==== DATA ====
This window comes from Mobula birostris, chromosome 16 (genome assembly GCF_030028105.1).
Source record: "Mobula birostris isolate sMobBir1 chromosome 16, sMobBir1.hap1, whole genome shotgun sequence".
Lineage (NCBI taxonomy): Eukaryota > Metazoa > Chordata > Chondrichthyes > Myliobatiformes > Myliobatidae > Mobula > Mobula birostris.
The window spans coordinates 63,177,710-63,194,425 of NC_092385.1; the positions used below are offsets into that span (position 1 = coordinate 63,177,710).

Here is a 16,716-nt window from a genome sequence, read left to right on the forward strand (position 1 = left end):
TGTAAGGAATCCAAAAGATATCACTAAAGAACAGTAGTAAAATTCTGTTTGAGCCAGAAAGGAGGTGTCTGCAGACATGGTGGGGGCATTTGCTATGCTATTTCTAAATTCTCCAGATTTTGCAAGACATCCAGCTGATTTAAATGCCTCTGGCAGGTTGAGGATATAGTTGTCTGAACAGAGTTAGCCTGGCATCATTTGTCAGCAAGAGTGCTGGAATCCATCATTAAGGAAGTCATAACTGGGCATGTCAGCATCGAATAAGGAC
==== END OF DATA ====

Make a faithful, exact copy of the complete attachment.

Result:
This window comes from Mobula birostris, chromosome 16 (genome assembly GCF_030028105.1).
Source record: "Mobula birostris isolate sMobBir1 chromosome 16, sMobBir1.hap1, whole genome shotgun sequence".
Lineage (NCBI taxonomy): Eukaryota > Metazoa > Chordata > Chondrichthyes > Myliobatiformes > Myliobatidae > Mobula > Mobula birostris.
The window spans coordinates 63,177,710-63,194,425 of NC_092385.1; the positions used below are offsets into that span (position 1 = coordinate 63,177,710).

Here is a 16,716-nt window from a genome sequence, read left to right on the forward strand (position 1 = left end):
TGTAAGGAATCCAAAAGATATCACTAAAGAACAGTAGTAAAATTCTGTTTGAGCCAGAAAGGAGGTGTCTGCAGACATGGTGGGGGCATTTGCTATGCTATTTCTAAATTCTCCAGATTTTGCAAGACATCCAGCTGATTTAAATGCCTCTGGCAGGTTGAGGATATAGTTGTCTGAACAGAGTTAGCCTGGCATCATTTGTCAGCAAGAGTGCTGGAATCCATCATTAAGGAAGTCATAACTGGGCATGTCAGCATCGAATAAGGAC